The GKE Istio add-on does not include a Prometheus instance that scrapes the Istio telemetry service. Because Flagger uses the Istio HTTP metrics to run the canary analysis you have to deploy the following Prometheus configuration that’s similar to the one that comes with the official Istio Helm chart.

kubectl apply -f ${REPO}/artifacts/gke/istio-prometheus.yaml

Add Flagger Helm repository:

helm repo add flagger

Deploy Flagger in the istio-system namespace with Slack notifications enabled:

helm upgrade -i flagger flagger/flagger \
--namespace=istio-system \
--set metricsServer=http://prometheus.istio-system:9090 \
--set slack.url= \
--set \
--set slack.user=flagger

You can install Flagger in any namespace as long as it can talk to the Istio Prometheus service on port 9090.

Flagger comes with a Grafana dashboard made for canary analysis. Install Grafana in the istio-system namespace:

helm upgrade -i flagger-grafana flagger/grafana \
--namespace=istio-system \
--set url=http://prometheus.istio-system:9090 \
--set user=admin \
--set password=change-me

Expose Grafana through the public gateway by creating a virtual service (replace with your domain):

kind: VirtualService
name: grafana
namespace: istio-system
- ""
- public-gateway.istio-system.svc.cluster.local
- route:
- destination:
host: flagger-grafana

Save the above resource as grafana-virtual-service.yaml and then apply it:

kubectl apply -f ./grafana-virtual-service.yaml

Navigate to in your browser and you should be redirected to Grafana’s login page.

Deploy web applications with Flagger

Flagger takes a Kubernetes deployment and optionally a horizontal pod autoscaler (HPA), then creates a series of objects (Kubernetes deployments, ClusterIP services and Istio virtual services). These objects expose the application on the mesh and drive the canary analysis and promotion.

Create a test namespace with Istio sidecar injection enabled:

kubectl apply -f ${REPO}/artifacts/namespaces/test.yaml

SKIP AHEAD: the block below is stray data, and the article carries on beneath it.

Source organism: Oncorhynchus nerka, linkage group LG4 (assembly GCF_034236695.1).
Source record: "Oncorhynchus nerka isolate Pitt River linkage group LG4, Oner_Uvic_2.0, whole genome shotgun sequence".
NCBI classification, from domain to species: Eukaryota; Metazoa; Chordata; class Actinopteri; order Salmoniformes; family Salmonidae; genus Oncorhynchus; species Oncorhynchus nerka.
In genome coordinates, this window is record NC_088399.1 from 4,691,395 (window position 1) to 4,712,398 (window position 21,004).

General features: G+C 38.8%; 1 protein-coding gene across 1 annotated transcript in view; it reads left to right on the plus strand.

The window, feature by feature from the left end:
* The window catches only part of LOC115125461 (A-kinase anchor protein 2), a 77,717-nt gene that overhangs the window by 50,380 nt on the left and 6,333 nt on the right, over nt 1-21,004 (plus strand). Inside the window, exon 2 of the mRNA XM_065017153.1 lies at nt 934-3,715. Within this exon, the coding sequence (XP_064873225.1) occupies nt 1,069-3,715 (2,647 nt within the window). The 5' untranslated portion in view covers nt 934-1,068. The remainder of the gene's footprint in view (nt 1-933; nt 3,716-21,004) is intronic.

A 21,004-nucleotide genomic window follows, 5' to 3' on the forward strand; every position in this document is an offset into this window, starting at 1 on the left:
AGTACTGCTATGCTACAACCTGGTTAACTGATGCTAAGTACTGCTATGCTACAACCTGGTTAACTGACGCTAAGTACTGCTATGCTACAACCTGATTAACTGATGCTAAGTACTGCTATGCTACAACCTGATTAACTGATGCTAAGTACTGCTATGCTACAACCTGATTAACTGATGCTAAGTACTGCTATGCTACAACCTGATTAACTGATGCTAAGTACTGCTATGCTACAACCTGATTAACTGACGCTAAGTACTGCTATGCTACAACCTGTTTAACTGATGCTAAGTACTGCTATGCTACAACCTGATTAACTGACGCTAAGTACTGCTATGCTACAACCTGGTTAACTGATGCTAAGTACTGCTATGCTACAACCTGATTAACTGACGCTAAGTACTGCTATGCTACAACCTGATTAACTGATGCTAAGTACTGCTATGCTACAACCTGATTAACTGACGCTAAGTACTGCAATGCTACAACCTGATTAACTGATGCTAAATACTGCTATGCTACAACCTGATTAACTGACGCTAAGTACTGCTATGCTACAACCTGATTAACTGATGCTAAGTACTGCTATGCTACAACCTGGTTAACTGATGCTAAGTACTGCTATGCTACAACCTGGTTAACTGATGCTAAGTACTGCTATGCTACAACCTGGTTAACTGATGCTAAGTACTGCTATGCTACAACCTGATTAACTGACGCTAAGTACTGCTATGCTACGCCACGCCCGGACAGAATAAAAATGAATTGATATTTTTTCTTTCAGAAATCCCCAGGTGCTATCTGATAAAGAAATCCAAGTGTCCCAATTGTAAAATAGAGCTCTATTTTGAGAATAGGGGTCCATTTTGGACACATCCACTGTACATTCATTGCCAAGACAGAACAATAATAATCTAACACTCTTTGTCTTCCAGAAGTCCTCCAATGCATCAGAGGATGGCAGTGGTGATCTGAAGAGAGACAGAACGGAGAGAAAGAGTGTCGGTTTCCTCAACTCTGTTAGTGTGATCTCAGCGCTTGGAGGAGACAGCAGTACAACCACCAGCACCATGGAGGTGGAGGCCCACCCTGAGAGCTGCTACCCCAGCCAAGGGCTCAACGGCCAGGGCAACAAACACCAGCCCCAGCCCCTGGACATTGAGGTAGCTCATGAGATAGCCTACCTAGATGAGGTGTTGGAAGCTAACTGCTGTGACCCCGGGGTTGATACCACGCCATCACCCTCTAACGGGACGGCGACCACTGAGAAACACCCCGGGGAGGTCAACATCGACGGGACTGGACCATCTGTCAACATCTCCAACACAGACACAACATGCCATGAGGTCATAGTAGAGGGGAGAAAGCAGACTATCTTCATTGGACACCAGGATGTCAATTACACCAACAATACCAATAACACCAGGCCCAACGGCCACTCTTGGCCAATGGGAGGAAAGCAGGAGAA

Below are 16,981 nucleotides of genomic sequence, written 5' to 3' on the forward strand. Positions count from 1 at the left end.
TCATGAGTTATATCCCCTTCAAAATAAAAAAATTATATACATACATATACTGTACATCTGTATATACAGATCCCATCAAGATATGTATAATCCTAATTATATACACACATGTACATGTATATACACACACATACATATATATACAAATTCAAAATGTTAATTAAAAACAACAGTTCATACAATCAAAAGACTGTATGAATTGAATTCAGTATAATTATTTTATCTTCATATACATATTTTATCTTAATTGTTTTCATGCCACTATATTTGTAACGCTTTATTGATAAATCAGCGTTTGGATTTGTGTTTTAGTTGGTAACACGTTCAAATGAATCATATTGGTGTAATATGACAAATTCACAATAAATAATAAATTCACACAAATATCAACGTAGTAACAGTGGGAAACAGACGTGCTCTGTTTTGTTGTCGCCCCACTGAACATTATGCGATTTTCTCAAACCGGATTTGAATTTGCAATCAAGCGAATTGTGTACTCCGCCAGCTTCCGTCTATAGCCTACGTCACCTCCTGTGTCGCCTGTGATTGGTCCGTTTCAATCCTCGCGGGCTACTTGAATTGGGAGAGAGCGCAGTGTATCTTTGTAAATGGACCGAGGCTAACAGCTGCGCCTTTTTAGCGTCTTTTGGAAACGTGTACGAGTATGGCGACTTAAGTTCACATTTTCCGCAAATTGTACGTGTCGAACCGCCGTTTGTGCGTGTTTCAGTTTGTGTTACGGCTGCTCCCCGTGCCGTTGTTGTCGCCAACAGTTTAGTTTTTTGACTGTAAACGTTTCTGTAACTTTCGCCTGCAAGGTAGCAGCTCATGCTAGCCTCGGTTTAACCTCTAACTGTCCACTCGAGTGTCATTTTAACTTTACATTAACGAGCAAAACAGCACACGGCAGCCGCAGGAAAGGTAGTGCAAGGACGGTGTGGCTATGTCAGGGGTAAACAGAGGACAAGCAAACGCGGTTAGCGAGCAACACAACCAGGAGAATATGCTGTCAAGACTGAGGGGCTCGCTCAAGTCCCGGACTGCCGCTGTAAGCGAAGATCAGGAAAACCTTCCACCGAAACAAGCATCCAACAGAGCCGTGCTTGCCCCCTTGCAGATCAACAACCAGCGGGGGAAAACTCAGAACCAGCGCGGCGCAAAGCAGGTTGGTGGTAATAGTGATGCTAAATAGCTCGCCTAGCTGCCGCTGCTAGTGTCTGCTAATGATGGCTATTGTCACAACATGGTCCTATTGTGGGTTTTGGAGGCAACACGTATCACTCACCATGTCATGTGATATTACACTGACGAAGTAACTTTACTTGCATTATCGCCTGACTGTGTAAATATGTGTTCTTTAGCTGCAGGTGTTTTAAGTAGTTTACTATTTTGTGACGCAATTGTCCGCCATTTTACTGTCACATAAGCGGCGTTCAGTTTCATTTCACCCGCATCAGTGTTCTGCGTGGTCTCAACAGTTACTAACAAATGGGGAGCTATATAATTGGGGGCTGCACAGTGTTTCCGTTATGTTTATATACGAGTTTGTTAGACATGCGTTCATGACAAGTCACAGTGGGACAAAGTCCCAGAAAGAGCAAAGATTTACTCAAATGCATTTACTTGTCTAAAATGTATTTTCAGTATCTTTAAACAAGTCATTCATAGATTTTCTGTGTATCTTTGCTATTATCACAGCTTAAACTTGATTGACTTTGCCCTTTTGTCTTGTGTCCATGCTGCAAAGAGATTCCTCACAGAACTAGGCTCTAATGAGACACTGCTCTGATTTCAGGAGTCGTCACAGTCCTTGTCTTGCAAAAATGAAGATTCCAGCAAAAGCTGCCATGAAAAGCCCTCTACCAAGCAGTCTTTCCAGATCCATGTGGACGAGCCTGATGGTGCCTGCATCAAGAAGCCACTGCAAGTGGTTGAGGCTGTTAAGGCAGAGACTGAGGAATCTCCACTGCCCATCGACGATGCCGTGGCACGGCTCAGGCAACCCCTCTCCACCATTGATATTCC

Create a deployment and a horizontal pod autoscaler:

kubectl apply -f ${REPO}/artifacts/canaries/deployment.yaml
kubectl apply -f ${REPO}/artifacts/canaries/hpa.yaml

Deploy the load testing service to generate traffic during the canary analysis:

helm upgrade -i flagger-loadtester flagger/loadtester \

Create a canary custom resource (replace with your own domain):

kind: Canary
name: podinfo
namespace: test
apiVersion: apps/v1
kind: Deployment
name: podinfo
progressDeadlineSeconds: 60
apiVersion: autoscaling/v2beta1
kind: HorizontalPodAutoscaler
name: podinfo
port: 9898
- public-gateway.istio-system.svc.cluster.local
interval: 30s
threshold: 10
maxWeight: 50
stepWeight: 5
- name: istio_requests_total
threshold: 99
interval: 30s
- name: istio_request_duration_seconds_bucket
threshold: 500
interval: 30s
- name: load-test
url: http://flagger-loadtester.test/
timeout: 5s
cmd: "hey -z 1m -q 10 -c 2 http://podinfo.test:9898/"

Save the above resource as podinfo-canary.yaml and then apply it:

kubectl apply -f ./podinfo-canary.yaml

The above analysis, if it succeeds, will run for five minutes while validating the HTTP metrics every half minute. You can determine the minimum time that it takes to validate and promote a canary deployment using the formula: interval * (maxWeight / stepWeight). The Canary CRD fields are documented here.

After a couple of seconds Flagger will create the canary objects:

# applied 
# generated 

Open your browser and navigate to, you should see the version number of the demo app.

Automated canary analysis and promotion

Flagger implements a control loop that gradually shifts traffic to the canary while measuring key performance indicators like HTTP requests success rate, requests average duration and pod health. Based on analysis of the KPIs a canary is promoted or aborted, and the analysis result is published to Slack.

A canary deployment is triggered by changes in any of the following objects:

  • Deployment PodSpec (container image, command, ports, env, etc)
  • ConfigMaps mounted as volumes or mapped to environment variables
  • Secrets mounted as volumes or mapped to environment variables

Trigger a canary deployment by updating the container image: